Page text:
Heading to Disney World for the First Time? Here's What No One Tells You
This article originally appeared on Travel + Leisure
As you've likely just learned, it takes a ton of time and hundreds of Google searches to plan a family's first trip to Walt Disney World. With four parks, two waterparks, a massive downtown district and 31 different lodging options, it's not unexpected to feel like you need a Disney vacation from simply planning one!
Once you've got your bearings, made your reservations and spent way too much time researching character breakfasts, you probably think you're set with a few recommendations, but it helps to know a little more. Friends, family, and Disney World regulars will happily offer up their favorite meals, rides and experiences, but often neglect to mention what you really need to know. Like, say, how to prepare correctly for rain, pinpoint your stroller within a row of hundreds, and take a nap in public without anyone realizing you are.
We've pulled together all the easily forgettable facts, tips, and warnings that could affect your plans in one convenient place, so your trip can go off without a hitch, no matter happens. This is real Disney planning honesty, from us to you. You've done so much work already, so let us take it from here:
Overestimate how long it'll take to do, well, everything.
Give your family as much buffer time as possible. The buses are said to run every 20 minutes, but sometimes they show up late, get stuck in traffic, sit and wait for additional passengers to board or take extra time to load motorized scooters and wheelchairs. For regular park transportation, that's fine, but one of the most necessary bits of knowledge first-timers should know is that if you have a dining reservation at a hotel other than yours, budget 60-90 minutes to get there—or consider take a taxi. (Ubers are available, but can encounter complications when entering due to hotel security.)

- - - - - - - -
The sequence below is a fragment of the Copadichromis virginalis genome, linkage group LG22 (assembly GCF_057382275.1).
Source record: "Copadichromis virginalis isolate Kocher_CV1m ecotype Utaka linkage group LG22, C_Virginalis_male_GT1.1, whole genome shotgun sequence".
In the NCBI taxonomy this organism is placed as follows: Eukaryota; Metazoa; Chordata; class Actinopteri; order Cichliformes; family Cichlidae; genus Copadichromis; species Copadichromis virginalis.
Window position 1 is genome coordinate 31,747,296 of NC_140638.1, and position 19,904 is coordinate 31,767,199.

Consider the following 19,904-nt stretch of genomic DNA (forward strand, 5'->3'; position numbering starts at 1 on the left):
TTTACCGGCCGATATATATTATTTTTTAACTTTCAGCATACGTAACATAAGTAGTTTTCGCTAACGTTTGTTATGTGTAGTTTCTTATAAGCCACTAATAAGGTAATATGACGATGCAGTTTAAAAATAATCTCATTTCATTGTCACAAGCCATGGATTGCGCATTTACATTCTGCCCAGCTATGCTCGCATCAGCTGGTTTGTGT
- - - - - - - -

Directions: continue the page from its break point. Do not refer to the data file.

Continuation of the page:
You can always find good food—if you know where to look.
Not everyone knows or chooses to make restaurant reservations six months in advance — and even when you do, getting unexpectedly stuck on Splash Mountain can blow all chances of making it. Families can totally wing it with quick-service spots, but having a short-list on hand helps in case everyone starts to get angry and Mickey pretzels won't suffice. At Animal Kingdom, the Harambe Market offers four different food stalls with authentic takes on ribs, corn dogs, and chicken that will please both adventurous and timid eaters. Guest Services at Epcot often provides a board listing World Showcase restaurants with day-of availability, and Magic Kingdom's long-anticipated Jungle Skipper Canteen restaurant currently accepts same-day reservations. Stuck sans reservation at the table service-filled Disney Springs? Try making a meal out of the appetizers at Jock Lindsey's Hangar Bar, one of the only outposts that exclusively offers walk-up seating.
Take note of what Disney vets never remember to tell you.
With so much energy focused on where to eat, sleep, and Fastpass, there are plenty of imperative tidbits that can get lost in the planning. Return sheets for Disney's Magical Express operate as tickets for the airport bus service and should be waiting under your door the night before departure, but sometimes won't be. Call the front desk immediately if yours are not there, and they'll help ensure you have one waiting for you in the morning. There will be massive rows of stroller parking outside of select ride areas, so consider bringing a sign or bold decoration to differentiate yours from the crowd. And, if you plan to use the Disney buses between the parks and are not renting a stroller on-site, be sure to pack one that collapses, otherwise you won't be able to board.